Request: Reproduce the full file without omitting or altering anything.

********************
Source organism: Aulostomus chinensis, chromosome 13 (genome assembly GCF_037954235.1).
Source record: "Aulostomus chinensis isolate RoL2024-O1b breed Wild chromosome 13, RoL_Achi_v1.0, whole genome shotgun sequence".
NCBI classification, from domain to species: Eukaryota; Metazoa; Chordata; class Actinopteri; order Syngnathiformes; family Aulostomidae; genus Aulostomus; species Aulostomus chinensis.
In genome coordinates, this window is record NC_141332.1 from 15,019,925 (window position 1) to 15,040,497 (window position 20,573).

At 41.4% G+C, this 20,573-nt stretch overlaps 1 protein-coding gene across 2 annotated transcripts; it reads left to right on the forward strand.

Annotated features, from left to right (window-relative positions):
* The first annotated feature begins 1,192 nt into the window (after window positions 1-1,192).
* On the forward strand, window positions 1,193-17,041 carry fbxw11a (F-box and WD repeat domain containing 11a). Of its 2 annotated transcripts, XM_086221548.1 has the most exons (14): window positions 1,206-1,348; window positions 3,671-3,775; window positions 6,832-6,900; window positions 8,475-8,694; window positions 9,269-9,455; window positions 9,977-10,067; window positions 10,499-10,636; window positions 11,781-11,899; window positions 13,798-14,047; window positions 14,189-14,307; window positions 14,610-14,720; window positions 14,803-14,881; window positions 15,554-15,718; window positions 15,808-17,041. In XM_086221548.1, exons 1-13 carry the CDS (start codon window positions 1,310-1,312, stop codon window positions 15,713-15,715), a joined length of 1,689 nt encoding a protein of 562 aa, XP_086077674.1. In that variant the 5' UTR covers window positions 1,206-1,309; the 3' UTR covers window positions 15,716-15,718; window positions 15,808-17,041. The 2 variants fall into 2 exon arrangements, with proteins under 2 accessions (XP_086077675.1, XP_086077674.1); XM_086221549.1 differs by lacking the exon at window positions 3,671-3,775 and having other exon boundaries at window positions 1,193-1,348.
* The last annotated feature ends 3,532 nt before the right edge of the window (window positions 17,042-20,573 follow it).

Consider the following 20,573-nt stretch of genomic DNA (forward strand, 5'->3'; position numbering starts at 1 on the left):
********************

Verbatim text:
Source organism: Aulostomus chinensis, chromosome 13 (genome assembly GCF_037954235.1).
Source record: "Aulostomus chinensis isolate RoL2024-O1b breed Wild chromosome 13, RoL_Achi_v1.0, whole genome shotgun sequence".
NCBI classification, from domain to species: Eukaryota; Metazoa; Chordata; class Actinopteri; order Syngnathiformes; family Aulostomidae; genus Aulostomus; species Aulostomus chinensis.
In genome coordinates, this window is record NC_141332.1 from 15,019,925 (window position 1) to 15,040,497 (window position 20,573).

At 41.4% G+C, this 20,573-nt stretch overlaps 1 protein-coding gene across 2 annotated transcripts; it reads left to right on the forward strand.

Annotated features, from left to right (window-relative positions):
* The first annotated feature begins 1,192 nt into the window (after window positions 1-1,192).
* On the forward strand, window positions 1,193-17,041 carry fbxw11a (F-box and WD repeat domain containing 11a). Of its 2 annotated transcripts, XM_086221548.1 has the most exons (14): window positions 1,206-1,348; window positions 3,671-3,775; window positions 6,832-6,900; window positions 8,475-8,694; window positions 9,269-9,455; window positions 9,977-10,067; window positions 10,499-10,636; window positions 11,781-11,899; window positions 13,798-14,047; window positions 14,189-14,307; window positions 14,610-14,720; window positions 14,803-14,881; window positions 15,554-15,718; window positions 15,808-17,041. In XM_086221548.1, exons 1-13 carry the CDS (start codon window positions 1,310-1,312, stop codon window positions 15,713-15,715), a joined length of 1,689 nt encoding a protein of 562 aa, XP_086077674.1. In that variant the 5' UTR covers window positions 1,206-1,309; the 3' UTR covers window positions 15,716-15,718; window positions 15,808-17,041. The 2 variants fall into 2 exon arrangements, with proteins under 2 accessions (XP_086077675.1, XP_086077674.1); XM_086221549.1 differs by lacking the exon at window positions 3,671-3,775 and having other exon boundaries at window positions 1,193-1,348.
* The last annotated feature ends 3,532 nt before the right edge of the window (window positions 17,042-20,573 follow it).

Consider the following 20,573-nt stretch of genomic DNA (forward strand, 5'->3'; position numbering starts at 1 on the left):